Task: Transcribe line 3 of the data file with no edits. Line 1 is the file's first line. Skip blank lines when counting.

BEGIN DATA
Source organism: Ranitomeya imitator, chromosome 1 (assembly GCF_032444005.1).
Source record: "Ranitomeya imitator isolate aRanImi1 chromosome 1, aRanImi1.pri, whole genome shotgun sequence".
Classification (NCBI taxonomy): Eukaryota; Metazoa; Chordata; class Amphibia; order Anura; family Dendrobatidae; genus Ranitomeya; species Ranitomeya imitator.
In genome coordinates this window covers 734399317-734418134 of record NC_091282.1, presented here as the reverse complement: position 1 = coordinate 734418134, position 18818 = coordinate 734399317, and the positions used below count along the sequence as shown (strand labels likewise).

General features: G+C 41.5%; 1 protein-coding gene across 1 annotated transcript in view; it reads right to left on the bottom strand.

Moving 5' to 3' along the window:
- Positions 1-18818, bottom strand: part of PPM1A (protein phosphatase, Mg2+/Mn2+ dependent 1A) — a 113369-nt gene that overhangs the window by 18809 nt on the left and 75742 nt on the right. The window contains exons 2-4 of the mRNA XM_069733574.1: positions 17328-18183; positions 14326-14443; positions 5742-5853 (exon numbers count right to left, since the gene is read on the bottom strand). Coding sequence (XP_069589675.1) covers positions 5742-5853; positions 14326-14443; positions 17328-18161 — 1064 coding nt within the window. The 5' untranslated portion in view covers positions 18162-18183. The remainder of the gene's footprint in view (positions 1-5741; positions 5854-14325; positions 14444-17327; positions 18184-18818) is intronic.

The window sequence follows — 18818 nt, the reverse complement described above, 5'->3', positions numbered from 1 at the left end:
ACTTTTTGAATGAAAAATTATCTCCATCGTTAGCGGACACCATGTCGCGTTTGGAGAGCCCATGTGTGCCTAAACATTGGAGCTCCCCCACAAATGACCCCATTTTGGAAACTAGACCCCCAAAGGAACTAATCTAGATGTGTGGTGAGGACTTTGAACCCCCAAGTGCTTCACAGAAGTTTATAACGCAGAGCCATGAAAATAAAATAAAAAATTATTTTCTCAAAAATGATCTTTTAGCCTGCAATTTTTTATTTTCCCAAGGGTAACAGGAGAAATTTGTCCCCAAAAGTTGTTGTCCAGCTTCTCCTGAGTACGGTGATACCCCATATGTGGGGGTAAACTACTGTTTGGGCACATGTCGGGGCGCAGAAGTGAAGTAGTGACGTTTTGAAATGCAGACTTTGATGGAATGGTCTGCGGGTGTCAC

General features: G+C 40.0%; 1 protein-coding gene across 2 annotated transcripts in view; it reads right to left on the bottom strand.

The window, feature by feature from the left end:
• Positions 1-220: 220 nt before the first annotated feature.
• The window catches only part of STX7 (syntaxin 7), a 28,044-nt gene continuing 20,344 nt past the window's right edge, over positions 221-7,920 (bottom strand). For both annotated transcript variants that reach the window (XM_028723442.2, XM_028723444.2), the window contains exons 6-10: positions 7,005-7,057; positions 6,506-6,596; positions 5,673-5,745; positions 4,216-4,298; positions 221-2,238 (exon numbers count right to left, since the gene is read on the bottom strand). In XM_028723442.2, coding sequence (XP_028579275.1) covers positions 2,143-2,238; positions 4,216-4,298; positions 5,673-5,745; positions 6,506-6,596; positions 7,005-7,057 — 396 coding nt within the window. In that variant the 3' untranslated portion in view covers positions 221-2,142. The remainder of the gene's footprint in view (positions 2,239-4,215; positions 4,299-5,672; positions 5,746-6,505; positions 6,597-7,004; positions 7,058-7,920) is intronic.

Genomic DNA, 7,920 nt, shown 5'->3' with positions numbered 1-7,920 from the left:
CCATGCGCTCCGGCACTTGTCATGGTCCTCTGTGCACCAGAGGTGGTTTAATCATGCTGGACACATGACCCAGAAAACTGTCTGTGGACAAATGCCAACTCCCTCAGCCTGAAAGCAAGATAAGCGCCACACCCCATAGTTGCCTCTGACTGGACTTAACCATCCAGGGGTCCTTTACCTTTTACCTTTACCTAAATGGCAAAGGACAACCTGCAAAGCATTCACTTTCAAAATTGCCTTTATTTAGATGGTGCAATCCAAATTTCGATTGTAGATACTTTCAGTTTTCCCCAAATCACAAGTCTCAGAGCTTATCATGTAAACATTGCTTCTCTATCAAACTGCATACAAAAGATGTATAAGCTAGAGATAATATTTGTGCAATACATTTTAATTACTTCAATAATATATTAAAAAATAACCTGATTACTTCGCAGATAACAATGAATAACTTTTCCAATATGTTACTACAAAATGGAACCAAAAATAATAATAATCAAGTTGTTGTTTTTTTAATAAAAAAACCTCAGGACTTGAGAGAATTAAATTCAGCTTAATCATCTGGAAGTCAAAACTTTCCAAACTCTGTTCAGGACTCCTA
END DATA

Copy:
Classification (NCBI taxonomy): Eukaryota; Metazoa; Chordata; class Amphibia; order Anura; family Dendrobatidae; genus Ranitomeya; species Ranitomeya imitator.